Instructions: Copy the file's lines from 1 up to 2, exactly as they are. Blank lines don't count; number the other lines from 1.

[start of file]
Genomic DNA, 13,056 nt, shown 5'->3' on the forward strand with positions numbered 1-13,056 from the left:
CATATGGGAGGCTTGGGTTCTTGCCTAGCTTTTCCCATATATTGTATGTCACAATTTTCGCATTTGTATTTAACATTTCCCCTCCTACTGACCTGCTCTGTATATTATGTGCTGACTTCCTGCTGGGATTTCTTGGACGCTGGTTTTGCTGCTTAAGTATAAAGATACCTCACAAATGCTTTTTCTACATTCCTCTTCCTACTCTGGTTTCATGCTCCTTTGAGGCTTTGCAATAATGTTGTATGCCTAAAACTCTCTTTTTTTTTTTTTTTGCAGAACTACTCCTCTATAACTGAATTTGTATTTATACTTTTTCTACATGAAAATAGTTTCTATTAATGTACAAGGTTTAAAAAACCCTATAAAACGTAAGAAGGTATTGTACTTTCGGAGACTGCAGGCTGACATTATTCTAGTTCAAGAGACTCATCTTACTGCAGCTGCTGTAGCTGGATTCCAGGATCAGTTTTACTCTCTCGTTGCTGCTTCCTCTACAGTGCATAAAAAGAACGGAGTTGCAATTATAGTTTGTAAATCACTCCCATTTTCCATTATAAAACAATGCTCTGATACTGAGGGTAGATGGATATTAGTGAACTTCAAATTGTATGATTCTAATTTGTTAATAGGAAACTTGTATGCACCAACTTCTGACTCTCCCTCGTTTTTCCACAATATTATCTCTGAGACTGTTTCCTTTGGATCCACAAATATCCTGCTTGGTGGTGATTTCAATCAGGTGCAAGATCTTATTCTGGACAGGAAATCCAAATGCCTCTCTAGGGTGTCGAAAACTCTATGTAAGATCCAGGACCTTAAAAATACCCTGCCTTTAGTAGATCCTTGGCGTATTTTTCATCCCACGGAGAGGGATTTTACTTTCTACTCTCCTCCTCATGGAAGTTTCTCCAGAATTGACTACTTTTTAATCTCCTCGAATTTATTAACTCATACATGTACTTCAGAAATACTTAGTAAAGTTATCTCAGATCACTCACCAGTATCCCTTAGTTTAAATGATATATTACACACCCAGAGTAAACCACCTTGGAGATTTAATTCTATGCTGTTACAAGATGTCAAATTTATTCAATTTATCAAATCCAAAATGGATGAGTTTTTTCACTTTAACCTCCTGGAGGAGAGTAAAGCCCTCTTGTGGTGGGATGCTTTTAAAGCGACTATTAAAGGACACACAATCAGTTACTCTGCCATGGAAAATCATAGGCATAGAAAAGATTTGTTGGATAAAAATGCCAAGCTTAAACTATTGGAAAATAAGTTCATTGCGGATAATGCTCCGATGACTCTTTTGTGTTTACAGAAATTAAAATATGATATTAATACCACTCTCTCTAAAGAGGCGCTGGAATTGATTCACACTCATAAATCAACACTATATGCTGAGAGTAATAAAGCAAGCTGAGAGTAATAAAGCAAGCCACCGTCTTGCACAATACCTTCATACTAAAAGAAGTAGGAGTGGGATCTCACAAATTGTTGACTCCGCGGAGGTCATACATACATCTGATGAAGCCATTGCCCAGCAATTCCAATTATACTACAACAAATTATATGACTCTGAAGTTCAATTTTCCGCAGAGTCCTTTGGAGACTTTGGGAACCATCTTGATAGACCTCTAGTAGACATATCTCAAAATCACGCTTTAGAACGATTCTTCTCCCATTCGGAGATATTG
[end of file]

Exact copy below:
Genomic DNA, 13,056 nt, shown 5'->3' on the forward strand with positions numbered 1-13,056 from the left:
CATATGGGAGGCTTGGGTTCTTGCCTAGCTTTTCCCATATATTGTATGTCACAATTTTCGCATTTGTATTTAACATTTCCCCTCCTACTGACCTGCTCTGTATATTATGTGCTGACTTCCTGCTGGGATTTCTTGGACGCTGGTTTTGCTGCTTAAGTATAAAGATACCTCACAAATGCTTTTTCTACATTCCTCTTCCTACTCTGGTTTCATGCTCCTTTGAGGCTTTGCAATAATGTTGTATGCCTAAAACTCTCTTTTTTTTTTTTTTTGCAGAACTACTCCTCTATAACTGAATTTGTATTTATACTTTTTCTACATGAAAATAGTTTCTATTAATGTACAAGGTTTAAAAAACCCTATAAAACGTAAGAAGGTATTGTACTTTCGGAGACTGCAGGCTGACATTATTCTAGTTCAAGAGACTCATCTTACTGCAGCTGCTGTAGCTGGATTCCAGGATCAGTTTTACTCTCTCGTTGCTGCTTCCTCTACAGTGCATAAAAAGAACGGAGTTGCAATTATAGTTTGTAAATCACTCCCATTTTCCATTATAAAACAATGCTCTGATACTGAGGGTAGATGGATATTAGTGAACTTCAAATTGTATGATTCTAATTTGTTAATAGGAAACTTGTATGCACCAACTTCTGACTCTCCCTCGTTTTTCCACAATATTATCTCTGAGACTGTTTCCTTTGGATCCACAAATATCCTGCTTGGTGGTGATTTCAATCAGGTGCAAGATCTTATTCTGGACAGGAAATCCAAATGCCTCTCTAGGGTGTCGAAAACTCTATGTAAGATCCAGGACCTTAAAAATACCCTGCCTTTAGTAGATCCTTGGCGTATTTTTCATCCCACGGAGAGGGATTTTACTTTCTACTCTCCTCCTCATGGAAGTTTCTCCAGAATTGACTACTTTTTAATCTCCTCGAATTTATTAACTCATACATGTACTTCAGAAATACTTAGTAAAGTTATCTCAGATCACTCACCAGTATCCCTTAGTTTAAATGATATATTACACACCCAGAGTAAACCACCTTGGAGATTTAATTCTATGCTGTTACAAGATGTCAAATTTATTCAATTTATCAAATCCAAAATGGATGAGTTTTTTCACTTTAACCTCCTGGAGGAGAGTAAAGCCCTCTTGTGGTGGGATGCTTTTAAAGCGACTATTAAAGGACACACAATCAGTTACTCTGCCATGGAAAATCATAGGCATAGAAAAGATTTGTTGGATAAAAATGCCAAGCTTAAACTATTGGAAAATAAGTTCATTGCGGATAATGCTCCGATGACTCTTTTGTGTTTACAGAAATTAAAATATGATATTAATACCACTCTCTCTAAAGAGGCGCTGGAATTGATTCACACTCATAAATCAACACTATATGCTGAGAGTAATAAAGCAAGCTGAGAGTAATAAAGCAAGCCACCGTCTTGCACAATACCTTCATACTAAAAGAAGTAGGAGTGGGATCTCACAAATTGTTGACTCCGCGGAGGTCATACATACATCTGATGAAGCCATTGCCCAGCAATTCCAATTATACTACAACAAATTATATGACTCTGAAGTTCAATTTTCCGCAGAGTCCTTTGGAGACTTTGGGAACCATCTTGATAGACCTCTAGTAGACATATCTCAAAATCACGCTTTAGAACGATTCTTCTCCCATTCGGAGATATTG